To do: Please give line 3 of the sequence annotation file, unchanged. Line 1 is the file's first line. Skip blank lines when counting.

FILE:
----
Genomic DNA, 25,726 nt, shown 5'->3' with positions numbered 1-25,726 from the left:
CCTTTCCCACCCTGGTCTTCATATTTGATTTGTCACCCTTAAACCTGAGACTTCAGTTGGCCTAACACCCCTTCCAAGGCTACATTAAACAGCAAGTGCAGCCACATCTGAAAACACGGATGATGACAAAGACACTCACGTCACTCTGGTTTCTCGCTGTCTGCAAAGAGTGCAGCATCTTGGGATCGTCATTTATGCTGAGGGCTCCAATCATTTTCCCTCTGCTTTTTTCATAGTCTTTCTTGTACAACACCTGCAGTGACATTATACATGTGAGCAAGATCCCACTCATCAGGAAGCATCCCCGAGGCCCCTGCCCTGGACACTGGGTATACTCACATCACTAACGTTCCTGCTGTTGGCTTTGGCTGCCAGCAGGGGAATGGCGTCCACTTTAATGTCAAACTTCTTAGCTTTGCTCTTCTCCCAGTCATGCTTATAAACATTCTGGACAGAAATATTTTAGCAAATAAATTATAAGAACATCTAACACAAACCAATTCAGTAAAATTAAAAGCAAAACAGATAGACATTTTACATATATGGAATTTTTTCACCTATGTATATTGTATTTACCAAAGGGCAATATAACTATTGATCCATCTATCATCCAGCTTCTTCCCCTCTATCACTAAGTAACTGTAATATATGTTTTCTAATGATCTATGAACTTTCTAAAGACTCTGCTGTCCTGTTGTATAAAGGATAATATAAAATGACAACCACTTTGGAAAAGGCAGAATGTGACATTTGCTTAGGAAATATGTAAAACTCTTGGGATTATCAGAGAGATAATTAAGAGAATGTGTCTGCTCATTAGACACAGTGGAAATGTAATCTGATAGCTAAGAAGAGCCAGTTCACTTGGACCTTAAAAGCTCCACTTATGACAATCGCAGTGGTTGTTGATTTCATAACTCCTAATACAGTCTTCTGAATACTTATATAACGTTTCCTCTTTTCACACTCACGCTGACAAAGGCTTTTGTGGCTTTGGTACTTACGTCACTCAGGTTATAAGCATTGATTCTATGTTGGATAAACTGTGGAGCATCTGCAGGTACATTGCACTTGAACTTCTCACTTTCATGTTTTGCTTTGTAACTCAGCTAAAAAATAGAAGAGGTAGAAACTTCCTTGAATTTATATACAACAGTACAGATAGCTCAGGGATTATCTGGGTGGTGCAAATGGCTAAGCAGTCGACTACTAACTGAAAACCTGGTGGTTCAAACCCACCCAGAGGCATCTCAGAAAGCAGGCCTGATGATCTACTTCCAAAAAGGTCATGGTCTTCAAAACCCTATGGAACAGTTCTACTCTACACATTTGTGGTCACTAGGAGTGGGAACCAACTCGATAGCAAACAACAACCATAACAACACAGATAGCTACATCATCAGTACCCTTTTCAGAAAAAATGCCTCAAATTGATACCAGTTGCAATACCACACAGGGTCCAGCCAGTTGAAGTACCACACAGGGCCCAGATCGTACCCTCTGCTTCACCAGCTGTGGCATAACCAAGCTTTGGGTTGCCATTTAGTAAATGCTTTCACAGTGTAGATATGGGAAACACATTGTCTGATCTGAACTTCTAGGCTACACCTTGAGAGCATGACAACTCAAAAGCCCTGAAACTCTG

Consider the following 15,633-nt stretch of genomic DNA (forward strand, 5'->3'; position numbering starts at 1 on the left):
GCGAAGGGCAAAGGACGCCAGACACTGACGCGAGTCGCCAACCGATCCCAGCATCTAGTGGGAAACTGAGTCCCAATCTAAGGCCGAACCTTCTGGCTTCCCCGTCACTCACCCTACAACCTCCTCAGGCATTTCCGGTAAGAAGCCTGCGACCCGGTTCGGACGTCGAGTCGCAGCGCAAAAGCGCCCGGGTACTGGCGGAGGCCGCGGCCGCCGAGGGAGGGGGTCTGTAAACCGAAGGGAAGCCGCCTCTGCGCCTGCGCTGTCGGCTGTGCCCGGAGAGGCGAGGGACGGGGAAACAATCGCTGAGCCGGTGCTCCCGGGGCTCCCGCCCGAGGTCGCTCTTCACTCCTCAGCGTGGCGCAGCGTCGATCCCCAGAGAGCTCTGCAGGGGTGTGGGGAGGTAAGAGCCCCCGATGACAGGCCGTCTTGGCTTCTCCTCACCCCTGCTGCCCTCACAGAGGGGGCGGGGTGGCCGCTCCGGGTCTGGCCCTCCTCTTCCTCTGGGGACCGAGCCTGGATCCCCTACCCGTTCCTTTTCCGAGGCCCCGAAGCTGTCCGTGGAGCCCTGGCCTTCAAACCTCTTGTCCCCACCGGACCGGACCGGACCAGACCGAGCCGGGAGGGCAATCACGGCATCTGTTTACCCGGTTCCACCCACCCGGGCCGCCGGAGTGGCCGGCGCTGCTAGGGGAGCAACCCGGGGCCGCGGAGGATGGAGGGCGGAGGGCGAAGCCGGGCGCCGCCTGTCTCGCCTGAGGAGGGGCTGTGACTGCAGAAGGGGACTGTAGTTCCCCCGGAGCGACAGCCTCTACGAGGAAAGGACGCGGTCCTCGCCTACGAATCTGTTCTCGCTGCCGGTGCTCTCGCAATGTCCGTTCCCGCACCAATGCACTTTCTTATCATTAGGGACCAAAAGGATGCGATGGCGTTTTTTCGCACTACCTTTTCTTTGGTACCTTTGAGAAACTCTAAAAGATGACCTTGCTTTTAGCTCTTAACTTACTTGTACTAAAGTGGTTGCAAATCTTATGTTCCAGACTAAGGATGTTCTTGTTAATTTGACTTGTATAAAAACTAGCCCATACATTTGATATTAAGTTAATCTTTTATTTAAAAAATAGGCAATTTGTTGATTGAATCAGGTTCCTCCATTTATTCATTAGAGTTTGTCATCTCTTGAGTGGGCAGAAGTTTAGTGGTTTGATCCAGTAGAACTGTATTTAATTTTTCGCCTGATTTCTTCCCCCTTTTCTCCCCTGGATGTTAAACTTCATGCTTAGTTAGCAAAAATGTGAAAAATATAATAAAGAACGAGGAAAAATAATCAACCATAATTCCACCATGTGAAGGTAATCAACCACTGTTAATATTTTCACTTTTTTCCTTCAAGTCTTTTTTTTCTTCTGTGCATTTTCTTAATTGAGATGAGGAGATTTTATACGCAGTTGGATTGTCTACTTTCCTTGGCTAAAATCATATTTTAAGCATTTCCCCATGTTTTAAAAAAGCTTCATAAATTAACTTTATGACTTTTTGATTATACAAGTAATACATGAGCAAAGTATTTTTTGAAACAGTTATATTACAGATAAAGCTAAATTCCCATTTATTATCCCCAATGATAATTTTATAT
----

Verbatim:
Consider the following 15,633-nt stretch of genomic DNA (forward strand, 5'->3'; position numbering starts at 1 on the left):